For entertainment they had the balloon guy come and make balloons for the kids, and face painting, too. They rented a bounce house and had a kiddie pool with squirt guns. They had Jawaiian reggae music blasting the entire time, which of course, took me right back to the islands.

Anyways, the point is that this was an amazing party and it was really fun, but here's the thing: I couldn't stop bawling for the first 20 minutes after we got there because it made me so homesick. The music, the Hawaiians cooking at the BBQ, the luau food- it was all too much for my little Hawaii-sick heart to bear. I started sobbing like a baby and had to go sit in the car and cry until I could come back out and assimilate with the other happy party goers. I hadn't realized how much I really truly miss Hawaii and how being away for so long can take a toll on me.
I miss the ocean. I miss the people. I miss the culture. I miss the music. I miss the foods. I miss the warm breezes and lush flora and fauna. I miss the humidity! I miss the whole darn island lifestyle. Life gets really busy over here raising my keikis, so I don't often stop to realize how far removed I am from Hawaii culture. It's a whole different world over here in Southern Utah and I think a part of me gets a little lost and confused when I am too disconnected from my Hawaii. Walking into that luau was a slap in the face of Aloha that I sorely need in my life. Oh Hawaii, you are too far away...Too too far away.

The ending of this story is, I came away from this luau feeling  cleansed from my tension and determined to spread more aloha and less ranting. I hope I can keep it up!

Tuesday, July 5, 2016

The Great Outdoors, our Family Culture

I stayed up until 3am last night clicking through all our family photos on the computer. I have my photos saved, organized, labeled, and backed up on a flash drive dating back to 2004. My goal this year is to develop them and put them into photo albums by spending $20 per month on photo developing fees. 
I've been wanting to organize my photos into albums for about ten years now, but at this point It would be really overwhelming to try and print out over 7000 photos all at once. This way is much easier, and much more affordable. In fact, last night I stumbled upon a deal at Walgreens for 10 cents a photo after you purchase 75 photos at once.  I ended up ordering the entire year of 2008 for just $22! That's the year when Zadok turned 2 and Odin was born! There were so many goodies in there; I can't wait to pick them up tomorrow and get them organized into an album!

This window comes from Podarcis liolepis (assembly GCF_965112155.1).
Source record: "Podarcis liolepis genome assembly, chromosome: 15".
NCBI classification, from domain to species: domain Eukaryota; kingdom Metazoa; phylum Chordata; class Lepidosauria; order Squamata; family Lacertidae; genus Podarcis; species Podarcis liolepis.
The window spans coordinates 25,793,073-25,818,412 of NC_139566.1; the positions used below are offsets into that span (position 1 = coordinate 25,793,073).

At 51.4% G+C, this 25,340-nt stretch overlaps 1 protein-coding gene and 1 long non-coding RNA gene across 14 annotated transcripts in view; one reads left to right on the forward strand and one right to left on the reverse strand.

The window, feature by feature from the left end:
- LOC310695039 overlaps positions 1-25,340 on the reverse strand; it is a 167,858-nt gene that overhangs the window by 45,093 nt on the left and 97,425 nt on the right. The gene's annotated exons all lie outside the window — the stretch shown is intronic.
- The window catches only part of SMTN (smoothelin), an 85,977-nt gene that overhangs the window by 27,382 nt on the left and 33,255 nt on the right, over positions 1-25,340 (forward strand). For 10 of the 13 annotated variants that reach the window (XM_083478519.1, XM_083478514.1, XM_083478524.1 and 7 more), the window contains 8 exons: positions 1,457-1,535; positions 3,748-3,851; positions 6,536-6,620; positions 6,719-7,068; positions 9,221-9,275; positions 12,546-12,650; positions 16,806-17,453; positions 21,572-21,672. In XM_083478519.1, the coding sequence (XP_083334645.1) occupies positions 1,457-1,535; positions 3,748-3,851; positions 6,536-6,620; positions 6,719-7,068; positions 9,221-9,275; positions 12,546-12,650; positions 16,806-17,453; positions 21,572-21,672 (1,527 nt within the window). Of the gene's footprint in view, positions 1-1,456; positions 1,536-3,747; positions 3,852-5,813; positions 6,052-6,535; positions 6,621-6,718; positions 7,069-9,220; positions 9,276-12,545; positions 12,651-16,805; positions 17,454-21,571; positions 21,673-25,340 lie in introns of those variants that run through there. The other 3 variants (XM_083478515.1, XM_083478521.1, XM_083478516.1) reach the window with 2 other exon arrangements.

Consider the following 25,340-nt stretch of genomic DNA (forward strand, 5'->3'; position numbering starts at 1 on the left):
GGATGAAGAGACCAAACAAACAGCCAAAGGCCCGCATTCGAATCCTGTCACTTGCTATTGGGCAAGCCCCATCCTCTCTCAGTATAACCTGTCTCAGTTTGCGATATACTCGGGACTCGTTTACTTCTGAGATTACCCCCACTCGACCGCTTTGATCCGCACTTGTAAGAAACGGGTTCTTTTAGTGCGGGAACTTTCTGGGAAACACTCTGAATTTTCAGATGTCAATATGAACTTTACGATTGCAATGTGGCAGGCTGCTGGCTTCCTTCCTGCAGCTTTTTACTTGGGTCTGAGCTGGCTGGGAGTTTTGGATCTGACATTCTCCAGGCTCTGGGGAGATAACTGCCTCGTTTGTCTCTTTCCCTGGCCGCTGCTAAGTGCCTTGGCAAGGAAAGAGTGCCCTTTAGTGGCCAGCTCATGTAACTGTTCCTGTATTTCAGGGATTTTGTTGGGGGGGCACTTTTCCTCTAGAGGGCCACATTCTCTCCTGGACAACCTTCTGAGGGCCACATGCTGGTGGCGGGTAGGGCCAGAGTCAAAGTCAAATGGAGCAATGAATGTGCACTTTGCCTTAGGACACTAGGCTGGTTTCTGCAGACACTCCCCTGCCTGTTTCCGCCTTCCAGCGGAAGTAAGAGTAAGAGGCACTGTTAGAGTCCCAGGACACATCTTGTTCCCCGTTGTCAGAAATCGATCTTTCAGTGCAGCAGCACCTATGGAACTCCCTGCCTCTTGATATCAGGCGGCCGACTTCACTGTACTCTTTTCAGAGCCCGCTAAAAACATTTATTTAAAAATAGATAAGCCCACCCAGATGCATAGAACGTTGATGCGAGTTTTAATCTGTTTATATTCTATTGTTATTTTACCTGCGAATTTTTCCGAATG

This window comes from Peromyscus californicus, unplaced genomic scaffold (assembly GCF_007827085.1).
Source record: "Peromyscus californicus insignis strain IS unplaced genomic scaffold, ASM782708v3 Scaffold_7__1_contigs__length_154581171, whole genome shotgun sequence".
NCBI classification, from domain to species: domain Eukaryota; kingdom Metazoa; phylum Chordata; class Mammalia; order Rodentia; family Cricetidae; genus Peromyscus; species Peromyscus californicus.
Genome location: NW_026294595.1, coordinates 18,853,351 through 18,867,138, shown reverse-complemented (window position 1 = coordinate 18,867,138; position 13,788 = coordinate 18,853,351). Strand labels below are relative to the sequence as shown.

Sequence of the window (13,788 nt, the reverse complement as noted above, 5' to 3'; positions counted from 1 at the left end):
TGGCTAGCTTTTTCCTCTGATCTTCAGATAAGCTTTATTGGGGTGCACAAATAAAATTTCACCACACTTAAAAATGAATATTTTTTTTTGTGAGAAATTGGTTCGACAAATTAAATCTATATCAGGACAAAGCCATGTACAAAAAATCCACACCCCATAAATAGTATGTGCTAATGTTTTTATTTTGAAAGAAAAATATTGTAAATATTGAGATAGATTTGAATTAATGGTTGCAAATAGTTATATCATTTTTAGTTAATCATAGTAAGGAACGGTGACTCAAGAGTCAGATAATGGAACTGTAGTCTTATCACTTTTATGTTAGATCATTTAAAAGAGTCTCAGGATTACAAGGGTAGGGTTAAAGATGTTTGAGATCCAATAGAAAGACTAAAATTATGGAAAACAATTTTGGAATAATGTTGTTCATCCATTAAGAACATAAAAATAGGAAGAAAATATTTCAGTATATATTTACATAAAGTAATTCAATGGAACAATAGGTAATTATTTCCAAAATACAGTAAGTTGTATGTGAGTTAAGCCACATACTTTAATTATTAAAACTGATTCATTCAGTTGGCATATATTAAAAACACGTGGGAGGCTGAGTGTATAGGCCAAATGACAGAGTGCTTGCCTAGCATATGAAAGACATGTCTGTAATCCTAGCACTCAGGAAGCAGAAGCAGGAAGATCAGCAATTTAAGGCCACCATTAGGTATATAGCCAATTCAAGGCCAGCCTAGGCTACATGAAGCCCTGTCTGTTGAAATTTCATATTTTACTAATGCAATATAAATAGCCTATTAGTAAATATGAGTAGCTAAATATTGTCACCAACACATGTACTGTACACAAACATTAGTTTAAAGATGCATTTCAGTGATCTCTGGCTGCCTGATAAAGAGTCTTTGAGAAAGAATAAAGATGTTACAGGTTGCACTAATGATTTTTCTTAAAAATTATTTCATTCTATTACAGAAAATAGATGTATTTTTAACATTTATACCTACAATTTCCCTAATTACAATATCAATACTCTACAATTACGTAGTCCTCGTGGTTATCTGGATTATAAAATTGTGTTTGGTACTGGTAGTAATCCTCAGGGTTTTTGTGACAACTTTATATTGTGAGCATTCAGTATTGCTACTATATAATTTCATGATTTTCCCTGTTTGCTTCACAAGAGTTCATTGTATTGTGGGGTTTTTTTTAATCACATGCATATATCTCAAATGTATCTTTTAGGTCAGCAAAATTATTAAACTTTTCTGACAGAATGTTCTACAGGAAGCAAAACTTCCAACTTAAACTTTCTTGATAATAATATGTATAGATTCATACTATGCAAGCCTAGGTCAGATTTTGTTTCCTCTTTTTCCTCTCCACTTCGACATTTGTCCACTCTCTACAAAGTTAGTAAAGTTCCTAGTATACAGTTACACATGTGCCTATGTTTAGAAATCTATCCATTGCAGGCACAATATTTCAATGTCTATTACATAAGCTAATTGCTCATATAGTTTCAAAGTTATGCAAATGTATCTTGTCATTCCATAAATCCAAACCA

I've always loved having albums around. I think when I'm finished it will be neat for the kids to be able to flip through our memories whenever they want and see how much our family has grown over the years! So far I've got 2004-2007 in albums and can't wait for 2008-2016! I'm already feeling nostalgic for my baby Malachi. He turns two in a couple weeks and it's getting to the point where I don't even remember him being a baby! Where did my baby go? 
"Oh, there he is in the photo album!" I'll be able to say someday!

As I looked through all our photos (mostly because I had to wait an hour for 2008 to upload to Walgreen's website) I recognized a reccuring theme. I mean, I always knew we loved the outdoors and this was something we wanted to share with our children, but looking at our lives through photos this past ten years, I saw very clearly that the outdoors/nature/wilderness/being outside is more than something we do now and then, it is our overall family culture! 

It is something we are constantly planning for and making time for and looking forward to in our lives! It is what we teach our kids to do as soon as they come out of the womb! Our babies go camping as soon as I am ready to go camping, tiny newborns and all. We take our children hiking, camping, and exploring to our favorite places over and over and over again. And if the youngest child hasn't experienced one of our favorite places yet, we make sure to plan a family trip to get there as soon as possible. Most of our vacation time is spent camping. When Micah takes the boys on outings, it's to go hiking or camping. We love hot springs and swimming holes and bicycling to the park. In any given week in our home town you can find us hiking around the hills, hanging out in the river beds, or swimming at the lake. We LOVE all the natural creations God as to offer and have made a point to infiltrate it into every part of our family's lives. 
As I clicked through year after year of memories, I also got to see how each one of our boys has been shaped and influenced by nature. Each one of them has spent so much time outdoors they've developed a love and respect for the animals and plants around them. They know the local flora and fauna and creatures that inhabit our area. They are good stewards of the environment. They take pride in learning about and sharing knowledge of the natural world around them. They have learned useful survival skills and have gotten really good at pooping in holes in the ground. They're going to grow up with wilderness in their veins without even realizing it! (Kind of like how I grew up with ocean in mine.) They're going to develop a desire to be outside the rest of their lives, which is very happy and exciting to me.

Here's some photos from our past few months of adventures. I'm not going to caption them all but will instead lend a brief explanation of each one: